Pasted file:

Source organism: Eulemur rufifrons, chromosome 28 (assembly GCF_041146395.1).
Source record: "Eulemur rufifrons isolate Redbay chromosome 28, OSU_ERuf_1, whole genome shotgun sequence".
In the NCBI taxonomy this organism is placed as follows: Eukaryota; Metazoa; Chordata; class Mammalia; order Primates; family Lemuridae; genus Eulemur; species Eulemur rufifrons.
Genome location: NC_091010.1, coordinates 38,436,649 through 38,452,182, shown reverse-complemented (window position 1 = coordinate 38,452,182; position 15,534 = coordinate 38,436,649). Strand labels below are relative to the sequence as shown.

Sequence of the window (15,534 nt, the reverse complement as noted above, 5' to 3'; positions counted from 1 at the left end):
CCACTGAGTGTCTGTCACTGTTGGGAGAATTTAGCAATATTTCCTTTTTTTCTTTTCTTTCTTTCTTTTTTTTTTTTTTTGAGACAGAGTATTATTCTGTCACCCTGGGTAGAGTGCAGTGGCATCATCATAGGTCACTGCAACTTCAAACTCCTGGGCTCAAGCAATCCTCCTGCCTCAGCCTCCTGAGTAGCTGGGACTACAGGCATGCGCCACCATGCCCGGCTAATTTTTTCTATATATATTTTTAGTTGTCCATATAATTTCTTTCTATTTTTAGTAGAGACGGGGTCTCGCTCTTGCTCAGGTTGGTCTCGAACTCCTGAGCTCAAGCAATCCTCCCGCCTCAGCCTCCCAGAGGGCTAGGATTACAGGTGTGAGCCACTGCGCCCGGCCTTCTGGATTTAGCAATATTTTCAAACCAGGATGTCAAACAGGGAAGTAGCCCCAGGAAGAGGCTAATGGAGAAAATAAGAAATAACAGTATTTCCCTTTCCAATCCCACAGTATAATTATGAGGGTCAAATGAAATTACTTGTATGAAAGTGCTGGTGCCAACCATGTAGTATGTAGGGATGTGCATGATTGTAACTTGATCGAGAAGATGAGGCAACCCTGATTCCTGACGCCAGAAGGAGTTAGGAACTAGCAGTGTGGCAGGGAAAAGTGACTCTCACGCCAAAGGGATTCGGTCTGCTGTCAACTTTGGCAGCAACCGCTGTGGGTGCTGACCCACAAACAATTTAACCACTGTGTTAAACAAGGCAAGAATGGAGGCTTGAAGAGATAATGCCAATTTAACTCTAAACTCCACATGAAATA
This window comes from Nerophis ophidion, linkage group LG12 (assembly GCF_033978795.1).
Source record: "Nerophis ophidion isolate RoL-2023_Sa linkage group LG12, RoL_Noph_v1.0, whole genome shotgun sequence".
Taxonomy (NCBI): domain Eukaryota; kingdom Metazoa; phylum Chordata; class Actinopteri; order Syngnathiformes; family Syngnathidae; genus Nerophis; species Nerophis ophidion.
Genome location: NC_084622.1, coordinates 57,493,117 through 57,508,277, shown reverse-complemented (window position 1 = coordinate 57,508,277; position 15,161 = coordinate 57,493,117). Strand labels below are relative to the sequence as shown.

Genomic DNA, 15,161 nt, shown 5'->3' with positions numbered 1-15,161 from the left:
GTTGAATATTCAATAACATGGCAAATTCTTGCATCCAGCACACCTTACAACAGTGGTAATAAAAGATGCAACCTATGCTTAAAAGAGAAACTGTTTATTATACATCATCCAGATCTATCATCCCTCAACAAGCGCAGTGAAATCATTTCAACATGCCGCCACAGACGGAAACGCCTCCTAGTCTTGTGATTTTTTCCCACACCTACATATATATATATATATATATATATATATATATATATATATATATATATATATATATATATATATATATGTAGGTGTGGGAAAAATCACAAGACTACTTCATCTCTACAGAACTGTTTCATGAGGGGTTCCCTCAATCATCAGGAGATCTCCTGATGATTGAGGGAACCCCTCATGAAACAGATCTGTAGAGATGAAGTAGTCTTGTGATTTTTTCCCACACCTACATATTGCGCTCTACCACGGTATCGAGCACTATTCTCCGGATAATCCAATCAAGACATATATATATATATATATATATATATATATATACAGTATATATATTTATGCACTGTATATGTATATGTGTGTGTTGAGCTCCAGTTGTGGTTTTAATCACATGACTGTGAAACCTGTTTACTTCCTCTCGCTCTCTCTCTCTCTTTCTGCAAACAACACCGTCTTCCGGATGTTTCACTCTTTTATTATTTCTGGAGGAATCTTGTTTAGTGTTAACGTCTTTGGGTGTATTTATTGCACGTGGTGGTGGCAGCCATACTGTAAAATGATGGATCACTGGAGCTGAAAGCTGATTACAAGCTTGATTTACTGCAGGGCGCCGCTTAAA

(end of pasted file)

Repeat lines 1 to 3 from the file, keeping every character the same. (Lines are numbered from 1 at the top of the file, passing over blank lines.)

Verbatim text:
Source organism: Eulemur rufifrons, chromosome 28 (assembly GCF_041146395.1).
Source record: "Eulemur rufifrons isolate Redbay chromosome 28, OSU_ERuf_1, whole genome shotgun sequence".
In the NCBI taxonomy this organism is placed as follows: Eukaryota; Metazoa; Chordata; class Mammalia; order Primates; family Lemuridae; genus Eulemur; species Eulemur rufifrons.